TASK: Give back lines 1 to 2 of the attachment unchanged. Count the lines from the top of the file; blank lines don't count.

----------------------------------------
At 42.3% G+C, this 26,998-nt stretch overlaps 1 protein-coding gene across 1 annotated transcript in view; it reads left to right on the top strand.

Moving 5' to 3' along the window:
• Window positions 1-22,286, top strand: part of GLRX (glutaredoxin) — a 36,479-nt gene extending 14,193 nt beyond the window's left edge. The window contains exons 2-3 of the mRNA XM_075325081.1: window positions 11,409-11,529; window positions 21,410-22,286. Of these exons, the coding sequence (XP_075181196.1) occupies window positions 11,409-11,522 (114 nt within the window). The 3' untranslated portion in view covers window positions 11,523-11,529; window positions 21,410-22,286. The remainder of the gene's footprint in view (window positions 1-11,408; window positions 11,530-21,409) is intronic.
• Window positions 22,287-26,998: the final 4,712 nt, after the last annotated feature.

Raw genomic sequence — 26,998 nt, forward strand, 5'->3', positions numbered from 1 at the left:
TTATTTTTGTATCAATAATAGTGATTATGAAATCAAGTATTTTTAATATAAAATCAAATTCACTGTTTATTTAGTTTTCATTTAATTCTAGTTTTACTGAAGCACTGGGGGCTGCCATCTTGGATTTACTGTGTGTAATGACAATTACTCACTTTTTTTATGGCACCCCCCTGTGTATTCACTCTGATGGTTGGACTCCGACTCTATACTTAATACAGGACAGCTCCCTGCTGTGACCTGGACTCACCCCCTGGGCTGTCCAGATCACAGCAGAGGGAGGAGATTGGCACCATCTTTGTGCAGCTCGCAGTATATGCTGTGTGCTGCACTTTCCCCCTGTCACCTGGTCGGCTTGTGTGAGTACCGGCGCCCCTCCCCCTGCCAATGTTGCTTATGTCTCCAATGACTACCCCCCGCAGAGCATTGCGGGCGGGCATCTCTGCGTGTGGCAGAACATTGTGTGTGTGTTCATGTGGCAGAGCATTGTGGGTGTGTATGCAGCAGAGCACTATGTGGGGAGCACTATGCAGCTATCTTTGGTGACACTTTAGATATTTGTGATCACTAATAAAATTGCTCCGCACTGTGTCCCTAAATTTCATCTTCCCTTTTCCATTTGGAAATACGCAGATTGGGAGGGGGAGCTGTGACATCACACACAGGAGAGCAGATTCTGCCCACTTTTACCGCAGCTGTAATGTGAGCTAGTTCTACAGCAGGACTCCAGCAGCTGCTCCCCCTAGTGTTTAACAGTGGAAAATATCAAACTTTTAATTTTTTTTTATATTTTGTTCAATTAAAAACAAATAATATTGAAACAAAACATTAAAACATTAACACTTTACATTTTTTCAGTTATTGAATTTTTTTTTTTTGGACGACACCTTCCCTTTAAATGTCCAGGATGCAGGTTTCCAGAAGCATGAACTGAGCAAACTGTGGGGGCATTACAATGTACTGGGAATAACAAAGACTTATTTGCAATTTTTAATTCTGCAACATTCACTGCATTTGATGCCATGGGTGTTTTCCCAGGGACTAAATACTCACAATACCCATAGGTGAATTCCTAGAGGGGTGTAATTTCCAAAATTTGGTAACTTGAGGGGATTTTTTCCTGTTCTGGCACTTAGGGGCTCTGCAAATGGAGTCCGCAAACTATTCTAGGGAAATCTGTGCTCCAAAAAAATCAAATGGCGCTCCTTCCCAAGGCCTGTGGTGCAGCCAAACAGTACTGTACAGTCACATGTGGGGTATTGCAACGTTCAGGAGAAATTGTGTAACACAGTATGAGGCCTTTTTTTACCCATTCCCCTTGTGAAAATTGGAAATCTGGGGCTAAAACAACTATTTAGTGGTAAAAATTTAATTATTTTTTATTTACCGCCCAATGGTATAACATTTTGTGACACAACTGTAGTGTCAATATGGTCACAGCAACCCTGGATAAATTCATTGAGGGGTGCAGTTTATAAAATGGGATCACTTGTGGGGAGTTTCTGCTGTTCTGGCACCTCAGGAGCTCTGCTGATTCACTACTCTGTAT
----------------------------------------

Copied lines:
At 42.3% G+C, this 26,998-nt stretch overlaps 1 protein-coding gene across 1 annotated transcript in view; it reads left to right on the top strand.

Moving 5' to 3' along the window: